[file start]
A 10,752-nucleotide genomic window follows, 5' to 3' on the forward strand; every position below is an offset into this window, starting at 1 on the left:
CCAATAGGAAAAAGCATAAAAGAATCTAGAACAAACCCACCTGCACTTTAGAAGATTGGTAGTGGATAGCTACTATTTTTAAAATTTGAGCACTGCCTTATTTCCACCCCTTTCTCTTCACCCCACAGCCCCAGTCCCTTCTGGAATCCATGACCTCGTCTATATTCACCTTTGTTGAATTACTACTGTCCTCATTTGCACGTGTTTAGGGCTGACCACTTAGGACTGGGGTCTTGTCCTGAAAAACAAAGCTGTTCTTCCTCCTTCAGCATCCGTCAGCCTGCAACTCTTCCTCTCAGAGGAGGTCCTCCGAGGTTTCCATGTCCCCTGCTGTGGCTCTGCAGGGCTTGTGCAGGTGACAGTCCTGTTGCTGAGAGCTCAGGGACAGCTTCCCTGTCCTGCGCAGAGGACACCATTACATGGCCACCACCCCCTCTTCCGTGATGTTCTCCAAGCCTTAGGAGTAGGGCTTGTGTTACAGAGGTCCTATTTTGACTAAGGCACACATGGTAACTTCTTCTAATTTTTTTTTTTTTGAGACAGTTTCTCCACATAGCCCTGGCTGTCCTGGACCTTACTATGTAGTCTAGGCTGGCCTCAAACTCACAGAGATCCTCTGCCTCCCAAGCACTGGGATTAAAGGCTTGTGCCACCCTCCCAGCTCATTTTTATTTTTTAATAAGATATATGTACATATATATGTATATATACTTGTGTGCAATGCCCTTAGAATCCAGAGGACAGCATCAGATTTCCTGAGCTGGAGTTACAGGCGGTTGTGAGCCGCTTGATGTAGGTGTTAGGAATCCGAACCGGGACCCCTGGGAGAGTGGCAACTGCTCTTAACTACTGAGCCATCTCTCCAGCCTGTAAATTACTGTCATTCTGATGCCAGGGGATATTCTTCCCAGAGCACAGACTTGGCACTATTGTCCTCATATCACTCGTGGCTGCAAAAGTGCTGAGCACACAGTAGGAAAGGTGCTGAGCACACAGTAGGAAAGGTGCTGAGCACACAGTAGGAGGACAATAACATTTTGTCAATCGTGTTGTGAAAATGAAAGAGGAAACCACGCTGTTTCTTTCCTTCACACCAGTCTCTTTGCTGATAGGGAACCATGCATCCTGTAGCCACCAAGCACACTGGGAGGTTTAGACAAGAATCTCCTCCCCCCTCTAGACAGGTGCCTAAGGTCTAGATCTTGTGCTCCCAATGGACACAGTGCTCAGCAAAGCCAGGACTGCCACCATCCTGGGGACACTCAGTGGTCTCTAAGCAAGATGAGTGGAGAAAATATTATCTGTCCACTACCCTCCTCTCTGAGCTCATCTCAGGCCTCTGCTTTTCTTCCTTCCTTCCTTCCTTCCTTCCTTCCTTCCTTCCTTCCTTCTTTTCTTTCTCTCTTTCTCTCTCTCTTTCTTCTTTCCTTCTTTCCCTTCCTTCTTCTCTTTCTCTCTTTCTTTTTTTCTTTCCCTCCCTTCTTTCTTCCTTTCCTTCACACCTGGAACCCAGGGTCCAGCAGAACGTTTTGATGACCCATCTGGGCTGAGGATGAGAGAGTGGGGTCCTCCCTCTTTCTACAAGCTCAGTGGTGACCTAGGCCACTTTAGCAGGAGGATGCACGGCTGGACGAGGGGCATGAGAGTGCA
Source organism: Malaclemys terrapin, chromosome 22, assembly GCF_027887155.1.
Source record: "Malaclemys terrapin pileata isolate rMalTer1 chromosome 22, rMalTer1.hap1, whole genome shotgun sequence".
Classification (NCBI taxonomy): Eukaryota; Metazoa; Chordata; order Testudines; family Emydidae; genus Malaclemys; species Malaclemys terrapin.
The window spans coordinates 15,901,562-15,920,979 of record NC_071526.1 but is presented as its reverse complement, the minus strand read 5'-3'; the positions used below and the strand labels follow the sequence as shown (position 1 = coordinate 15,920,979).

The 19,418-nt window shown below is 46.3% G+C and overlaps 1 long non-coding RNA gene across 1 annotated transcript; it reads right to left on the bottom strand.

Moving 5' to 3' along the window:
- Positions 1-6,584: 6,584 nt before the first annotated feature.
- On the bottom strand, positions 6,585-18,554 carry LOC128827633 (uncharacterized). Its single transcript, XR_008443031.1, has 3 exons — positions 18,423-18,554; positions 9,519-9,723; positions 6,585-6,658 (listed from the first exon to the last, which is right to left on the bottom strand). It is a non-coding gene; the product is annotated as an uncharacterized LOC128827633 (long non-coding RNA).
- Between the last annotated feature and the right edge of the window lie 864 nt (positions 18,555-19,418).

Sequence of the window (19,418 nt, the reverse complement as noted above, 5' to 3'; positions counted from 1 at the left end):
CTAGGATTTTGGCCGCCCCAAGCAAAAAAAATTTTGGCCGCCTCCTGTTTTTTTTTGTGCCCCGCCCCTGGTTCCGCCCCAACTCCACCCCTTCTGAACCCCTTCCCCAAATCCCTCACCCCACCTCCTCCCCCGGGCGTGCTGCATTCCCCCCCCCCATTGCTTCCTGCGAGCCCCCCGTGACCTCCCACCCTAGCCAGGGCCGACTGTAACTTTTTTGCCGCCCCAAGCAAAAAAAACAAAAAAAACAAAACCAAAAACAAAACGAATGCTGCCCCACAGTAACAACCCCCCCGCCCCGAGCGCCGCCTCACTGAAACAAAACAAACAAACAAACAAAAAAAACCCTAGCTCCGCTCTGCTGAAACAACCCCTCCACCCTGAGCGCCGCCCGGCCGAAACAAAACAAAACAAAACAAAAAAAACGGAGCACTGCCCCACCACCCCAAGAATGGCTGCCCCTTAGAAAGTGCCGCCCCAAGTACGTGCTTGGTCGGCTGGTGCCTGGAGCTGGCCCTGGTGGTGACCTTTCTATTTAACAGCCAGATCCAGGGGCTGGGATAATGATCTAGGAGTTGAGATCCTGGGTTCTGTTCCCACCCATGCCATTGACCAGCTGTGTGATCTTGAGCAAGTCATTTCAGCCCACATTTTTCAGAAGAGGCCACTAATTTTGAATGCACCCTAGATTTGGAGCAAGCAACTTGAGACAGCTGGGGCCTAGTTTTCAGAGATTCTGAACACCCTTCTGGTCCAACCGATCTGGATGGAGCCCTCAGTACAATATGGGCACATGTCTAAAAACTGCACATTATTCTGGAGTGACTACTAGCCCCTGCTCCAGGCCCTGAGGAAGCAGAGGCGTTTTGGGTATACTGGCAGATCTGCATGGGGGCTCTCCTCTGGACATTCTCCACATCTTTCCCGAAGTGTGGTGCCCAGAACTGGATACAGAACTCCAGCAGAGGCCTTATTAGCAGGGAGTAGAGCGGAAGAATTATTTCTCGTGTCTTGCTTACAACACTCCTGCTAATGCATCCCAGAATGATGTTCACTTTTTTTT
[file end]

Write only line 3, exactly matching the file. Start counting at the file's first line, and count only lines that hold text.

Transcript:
Source organism: Malaclemys terrapin, chromosome 22, assembly GCF_027887155.1.